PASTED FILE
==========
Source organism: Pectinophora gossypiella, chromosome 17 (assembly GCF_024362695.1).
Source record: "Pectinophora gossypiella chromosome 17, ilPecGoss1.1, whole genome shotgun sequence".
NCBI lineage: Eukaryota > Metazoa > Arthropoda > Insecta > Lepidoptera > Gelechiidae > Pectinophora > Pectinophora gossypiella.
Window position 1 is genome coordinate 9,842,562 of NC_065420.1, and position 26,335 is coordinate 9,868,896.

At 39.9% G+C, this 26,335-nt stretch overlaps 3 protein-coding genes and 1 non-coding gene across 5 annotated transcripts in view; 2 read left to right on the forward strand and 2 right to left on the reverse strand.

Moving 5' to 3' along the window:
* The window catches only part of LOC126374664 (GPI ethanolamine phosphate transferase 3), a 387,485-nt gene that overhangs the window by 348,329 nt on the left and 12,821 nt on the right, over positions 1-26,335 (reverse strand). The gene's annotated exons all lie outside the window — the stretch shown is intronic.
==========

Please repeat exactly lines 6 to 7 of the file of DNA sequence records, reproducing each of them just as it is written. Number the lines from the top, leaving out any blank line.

Moving 5' to 3' along the window:
* The window catches only part of LOC126374664 (GPI ethanolamine phosphate transferase 3), a 387,485-nt gene that overhangs the window by 348,329 nt on the left and 12,821 nt on the right, over positions 1-26,335 (reverse strand). The gene's annotated exons all lie outside the window — the stretch shown is intronic.